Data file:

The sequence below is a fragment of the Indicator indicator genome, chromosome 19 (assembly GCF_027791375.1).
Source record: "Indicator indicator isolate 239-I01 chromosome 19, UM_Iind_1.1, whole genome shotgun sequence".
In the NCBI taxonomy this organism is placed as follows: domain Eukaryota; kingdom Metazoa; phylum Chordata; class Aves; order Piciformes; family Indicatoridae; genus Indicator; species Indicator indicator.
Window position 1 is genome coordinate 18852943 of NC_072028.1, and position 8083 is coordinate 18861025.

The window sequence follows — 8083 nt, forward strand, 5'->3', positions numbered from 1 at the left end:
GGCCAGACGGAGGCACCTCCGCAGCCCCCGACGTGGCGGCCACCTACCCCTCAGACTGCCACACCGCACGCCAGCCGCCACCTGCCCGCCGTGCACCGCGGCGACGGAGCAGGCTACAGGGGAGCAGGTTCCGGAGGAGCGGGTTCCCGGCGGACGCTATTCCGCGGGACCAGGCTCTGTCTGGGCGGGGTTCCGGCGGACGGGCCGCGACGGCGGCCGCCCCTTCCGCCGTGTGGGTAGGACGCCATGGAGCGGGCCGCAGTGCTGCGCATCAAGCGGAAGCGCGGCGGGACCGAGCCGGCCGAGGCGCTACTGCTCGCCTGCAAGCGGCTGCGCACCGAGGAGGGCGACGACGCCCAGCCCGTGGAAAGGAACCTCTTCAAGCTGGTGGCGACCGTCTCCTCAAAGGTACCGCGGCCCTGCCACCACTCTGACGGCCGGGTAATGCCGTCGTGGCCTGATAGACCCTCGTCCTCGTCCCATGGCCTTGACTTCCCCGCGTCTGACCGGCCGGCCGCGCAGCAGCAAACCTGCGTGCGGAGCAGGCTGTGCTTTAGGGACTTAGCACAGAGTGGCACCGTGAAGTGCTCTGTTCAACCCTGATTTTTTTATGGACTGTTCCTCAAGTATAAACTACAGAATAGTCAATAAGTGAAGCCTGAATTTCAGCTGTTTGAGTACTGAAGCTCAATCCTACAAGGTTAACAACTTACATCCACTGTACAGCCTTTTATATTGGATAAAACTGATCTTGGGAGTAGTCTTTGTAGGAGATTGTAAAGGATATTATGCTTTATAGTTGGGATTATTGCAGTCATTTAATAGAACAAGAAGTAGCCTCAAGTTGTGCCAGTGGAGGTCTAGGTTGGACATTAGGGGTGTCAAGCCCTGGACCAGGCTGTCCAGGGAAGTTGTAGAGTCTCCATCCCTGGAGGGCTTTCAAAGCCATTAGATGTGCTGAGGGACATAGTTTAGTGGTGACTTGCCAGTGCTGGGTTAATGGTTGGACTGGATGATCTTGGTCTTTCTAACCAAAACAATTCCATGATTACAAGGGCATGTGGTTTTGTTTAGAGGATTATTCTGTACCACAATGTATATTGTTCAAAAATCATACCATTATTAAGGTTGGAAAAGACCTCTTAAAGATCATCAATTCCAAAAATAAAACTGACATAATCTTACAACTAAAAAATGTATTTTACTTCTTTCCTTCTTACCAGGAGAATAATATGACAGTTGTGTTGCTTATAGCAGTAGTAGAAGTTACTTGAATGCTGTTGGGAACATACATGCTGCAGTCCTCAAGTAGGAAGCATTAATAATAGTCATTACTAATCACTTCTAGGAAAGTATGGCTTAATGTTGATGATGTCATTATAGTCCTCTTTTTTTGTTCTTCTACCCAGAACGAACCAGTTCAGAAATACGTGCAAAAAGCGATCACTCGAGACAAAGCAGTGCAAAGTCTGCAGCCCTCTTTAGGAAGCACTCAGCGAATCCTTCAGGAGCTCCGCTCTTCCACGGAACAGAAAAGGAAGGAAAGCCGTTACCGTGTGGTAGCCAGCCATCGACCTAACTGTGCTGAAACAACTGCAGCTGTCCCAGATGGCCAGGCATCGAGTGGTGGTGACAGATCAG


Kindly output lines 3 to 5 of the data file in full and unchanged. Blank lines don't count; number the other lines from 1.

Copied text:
In the NCBI taxonomy this organism is placed as follows: domain Eukaryota; kingdom Metazoa; phylum Chordata; class Aves; order Piciformes; family Indicatoridae; genus Indicator; species Indicator indicator.
Window position 1 is genome coordinate 18852943 of NC_072028.1, and position 8083 is coordinate 18861025.

The window sequence follows — 8083 nt, forward strand, 5'->3', positions numbered from 1 at the left end: